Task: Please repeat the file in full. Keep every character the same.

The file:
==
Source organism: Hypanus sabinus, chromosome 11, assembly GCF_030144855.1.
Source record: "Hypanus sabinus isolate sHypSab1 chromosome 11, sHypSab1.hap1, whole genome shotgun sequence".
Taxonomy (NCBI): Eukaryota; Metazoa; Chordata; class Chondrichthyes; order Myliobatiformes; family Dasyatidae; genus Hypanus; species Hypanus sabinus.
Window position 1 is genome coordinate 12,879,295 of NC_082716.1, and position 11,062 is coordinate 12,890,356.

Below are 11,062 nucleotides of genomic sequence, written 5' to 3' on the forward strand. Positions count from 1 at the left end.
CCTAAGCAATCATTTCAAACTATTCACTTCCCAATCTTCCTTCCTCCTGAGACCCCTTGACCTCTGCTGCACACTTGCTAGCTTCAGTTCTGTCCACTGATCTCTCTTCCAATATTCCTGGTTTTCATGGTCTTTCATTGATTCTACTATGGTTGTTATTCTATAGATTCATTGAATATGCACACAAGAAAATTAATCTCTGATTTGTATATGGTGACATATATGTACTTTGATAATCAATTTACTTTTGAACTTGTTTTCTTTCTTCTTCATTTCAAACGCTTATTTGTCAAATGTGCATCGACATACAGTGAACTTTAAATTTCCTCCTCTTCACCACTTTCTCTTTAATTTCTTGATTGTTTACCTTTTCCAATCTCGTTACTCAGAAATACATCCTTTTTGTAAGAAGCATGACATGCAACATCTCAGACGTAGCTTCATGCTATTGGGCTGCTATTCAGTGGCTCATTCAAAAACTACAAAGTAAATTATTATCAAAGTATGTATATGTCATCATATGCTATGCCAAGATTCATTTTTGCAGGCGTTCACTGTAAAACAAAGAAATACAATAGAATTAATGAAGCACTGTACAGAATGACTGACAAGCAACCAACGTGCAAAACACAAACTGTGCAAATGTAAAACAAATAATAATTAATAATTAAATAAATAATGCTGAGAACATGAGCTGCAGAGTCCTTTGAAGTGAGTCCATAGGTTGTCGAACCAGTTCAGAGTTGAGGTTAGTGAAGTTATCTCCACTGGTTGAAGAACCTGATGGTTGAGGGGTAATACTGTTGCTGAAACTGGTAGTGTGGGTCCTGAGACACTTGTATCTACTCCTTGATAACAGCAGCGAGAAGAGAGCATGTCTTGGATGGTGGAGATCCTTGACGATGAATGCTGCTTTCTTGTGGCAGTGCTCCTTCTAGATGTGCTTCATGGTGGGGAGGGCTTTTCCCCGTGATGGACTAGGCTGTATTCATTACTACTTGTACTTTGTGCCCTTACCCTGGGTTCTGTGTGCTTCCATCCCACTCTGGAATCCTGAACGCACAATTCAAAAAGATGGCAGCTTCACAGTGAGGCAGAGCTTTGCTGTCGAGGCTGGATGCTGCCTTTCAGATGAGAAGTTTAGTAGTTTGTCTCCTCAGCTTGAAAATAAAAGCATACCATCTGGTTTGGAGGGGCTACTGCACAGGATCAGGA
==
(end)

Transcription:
Source organism: Hypanus sabinus, chromosome 11, assembly GCF_030144855.1.
Source record: "Hypanus sabinus isolate sHypSab1 chromosome 11, sHypSab1.hap1, whole genome shotgun sequence".
Taxonomy (NCBI): Eukaryota; Metazoa; Chordata; class Chondrichthyes; order Myliobatiformes; family Dasyatidae; genus Hypanus; species Hypanus sabinus.
Window position 1 is genome coordinate 12,879,295 of NC_082716.1, and position 11,062 is coordinate 12,890,356.

Below are 11,062 nucleotides of genomic sequence, written 5' to 3' on the forward strand. Positions count from 1 at the left end.
CCTAAGCAATCATTTCAAACTATTCACTTCCCAATCTTCCTTCCTCCTGAGACCCCTTGACCTCTGCTGCACACTTGCTAGCTTCAGTTCTGTCCACTGATCTCTCTTCCAATATTCCTGGTTTTCATGGTCTTTCATTGATTCTACTATGGTTGTTATTCTATAGATTCATTGAATATGCACACAAGAAAATTAATCTCTGATTTGTATATGGTGACATATATGTACTTTGATAATCAATTTACTTTTGAACTTGTTTTCTTTCTTCTTCATTTCAAACGCTTATTTGTCAAATGTGCATCGACATACAGTGAACTTTAAATTTCCTCCTCTTCACCACTTTCTCTTTAATTTCTTGATTGTTTACCTTTTCCAATCTCGTTACTCAGAAATACATCCTTTTTGTAAGAAGCATGACATGCAACATCTCAGACGTAGCTTCATGCTATTGGGCTGCTATTCAGTGGCTCATTCAAAAACTACAAAGTAAATTATTATCAAAGTATGTATATGTCATCATATGCTATGCCAAGATTCATTTTTGCAGGCGTTCACTGTAAAACAAAGAAATACAATAGAATTAATGAAGCACTGTACAGAATGACTGACAAGCAACCAACGTGCAAAACACAAACTGTGCAAATGTAAAACAAATAATAATTAATAATTAAATAAATAATGCTGAGAACATGAGCTGCAGAGTCCTTTGAAGTGAGTCCATAGGTTGTCGAACCAGTTCAGAGTTGAGGTTAGTGAAGTTATCTCCACTGGTTGAAGAACCTGATGGTTGAGGGGTAATACTGTTGCTGAAACTGGTAGTGTGGGTCCTGAGACACTTGTATCTACTCCTTGATAACAGCAGCGAGAAGAGAGCATGTCTTGGATGGTGGAGATCCTTGACGATGAATGCTGCTTTCTTGTGGCAGTGCTCCTTCTAGATGTGCTTCATGGTGGGGAGGGCTTTTCCCCGTGATGGACTAGGCTGTATTCATTACTACTTGTACTTTGTGCCCTTACCCTGGGTTCTGTGTGCTTCCATCCCACTCTGGAATCCTGAACGCACAATTCAAAAAGATGGCAGCTTCACAGTGAGGCAGAGCTTTGCTGTCGAGGCTGGATGCTGCCTTTCAGATGAGAAGTTTAGTAGTTTGTCTCCTCAGCTTGAAAATAAAAGCATACCATCTGGTTTGGAGGGGCTACTGCACAGGATCAGGA